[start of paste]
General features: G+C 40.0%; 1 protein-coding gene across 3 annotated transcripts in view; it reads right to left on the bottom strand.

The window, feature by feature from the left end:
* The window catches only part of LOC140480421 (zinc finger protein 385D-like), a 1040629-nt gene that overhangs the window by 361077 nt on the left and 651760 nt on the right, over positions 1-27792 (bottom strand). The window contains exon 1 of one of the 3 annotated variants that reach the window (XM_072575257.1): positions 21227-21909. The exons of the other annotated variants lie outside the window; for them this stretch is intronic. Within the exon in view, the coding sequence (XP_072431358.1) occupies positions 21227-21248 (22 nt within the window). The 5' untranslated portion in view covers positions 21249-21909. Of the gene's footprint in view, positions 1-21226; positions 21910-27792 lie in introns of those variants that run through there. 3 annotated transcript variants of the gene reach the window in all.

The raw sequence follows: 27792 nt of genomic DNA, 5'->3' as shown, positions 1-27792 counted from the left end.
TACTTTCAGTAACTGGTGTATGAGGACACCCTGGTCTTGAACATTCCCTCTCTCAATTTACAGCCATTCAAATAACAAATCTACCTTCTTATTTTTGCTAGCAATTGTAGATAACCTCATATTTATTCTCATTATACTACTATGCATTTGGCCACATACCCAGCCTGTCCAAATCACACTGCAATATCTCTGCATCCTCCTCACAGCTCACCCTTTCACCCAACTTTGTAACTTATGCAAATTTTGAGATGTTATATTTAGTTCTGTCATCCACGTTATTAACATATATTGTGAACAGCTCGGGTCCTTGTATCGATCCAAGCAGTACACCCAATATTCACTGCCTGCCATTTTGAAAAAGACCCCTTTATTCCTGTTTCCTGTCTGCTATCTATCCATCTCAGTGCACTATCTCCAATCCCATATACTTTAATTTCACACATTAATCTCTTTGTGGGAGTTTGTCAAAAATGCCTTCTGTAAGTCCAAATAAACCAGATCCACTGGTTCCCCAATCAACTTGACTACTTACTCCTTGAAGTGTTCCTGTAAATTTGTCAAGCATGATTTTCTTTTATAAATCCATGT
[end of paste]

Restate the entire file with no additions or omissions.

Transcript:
General features: G+C 40.0%; 1 protein-coding gene across 3 annotated transcripts in view; it reads right to left on the bottom strand.

The window, feature by feature from the left end:
* The window catches only part of LOC140480421 (zinc finger protein 385D-like), a 1040629-nt gene that overhangs the window by 361077 nt on the left and 651760 nt on the right, over positions 1-27792 (bottom strand). The window contains exon 1 of one of the 3 annotated variants that reach the window (XM_072575257.1): positions 21227-21909. The exons of the other annotated variants lie outside the window; for them this stretch is intronic. Within the exon in view, the coding sequence (XP_072431358.1) occupies positions 21227-21248 (22 nt within the window). The 5' untranslated portion in view covers positions 21249-21909. Of the gene's footprint in view, positions 1-21226; positions 21910-27792 lie in introns of those variants that run through there. 3 annotated transcript variants of the gene reach the window in all.

The raw sequence follows: 27792 nt of genomic DNA, 5'->3' as shown, positions 1-27792 counted from the left end.
TACTTTCAGTAACTGGTGTATGAGGACACCCTGGTCTTGAACATTCCCTCTCTCAATTTACAGCCATTCAAATAACAAATCTACCTTCTTATTTTTGCTAGCAATTGTAGATAACCTCATATTTATTCTCATTATACTACTATGCATTTGGCCACATACCCAGCCTGTCCAAATCACACTGCAATATCTCTGCATCCTCCTCACAGCTCACCCTTTCACCCAACTTTGTAACTTATGCAAATTTTGAGATGTTATATTTAGTTCTGTCATCCACGTTATTAACATATATTGTGAACAGCTCGGGTCCTTGTATCGATCCAAGCAGTACACCCAATATTCACTGCCTGCCATTTTGAAAAAGACCCCTTTATTCCTGTTTCCTGTCTGCTATCTATCCATCTCAGTGCACTATCTCCAATCCCATATACTTTAATTTCACACATTAATCTCTTTGTGGGAGTTTGTCAAAAATGCCTTCTGTAAGTCCAAATAAACCAGATCCACTGGTTCCCCAATCAACTTGACTACTTACTCCTTGAAGTGTTCCTGTAAATTTGTCAAGCATGATTTTCTTTTATAAATCCATGT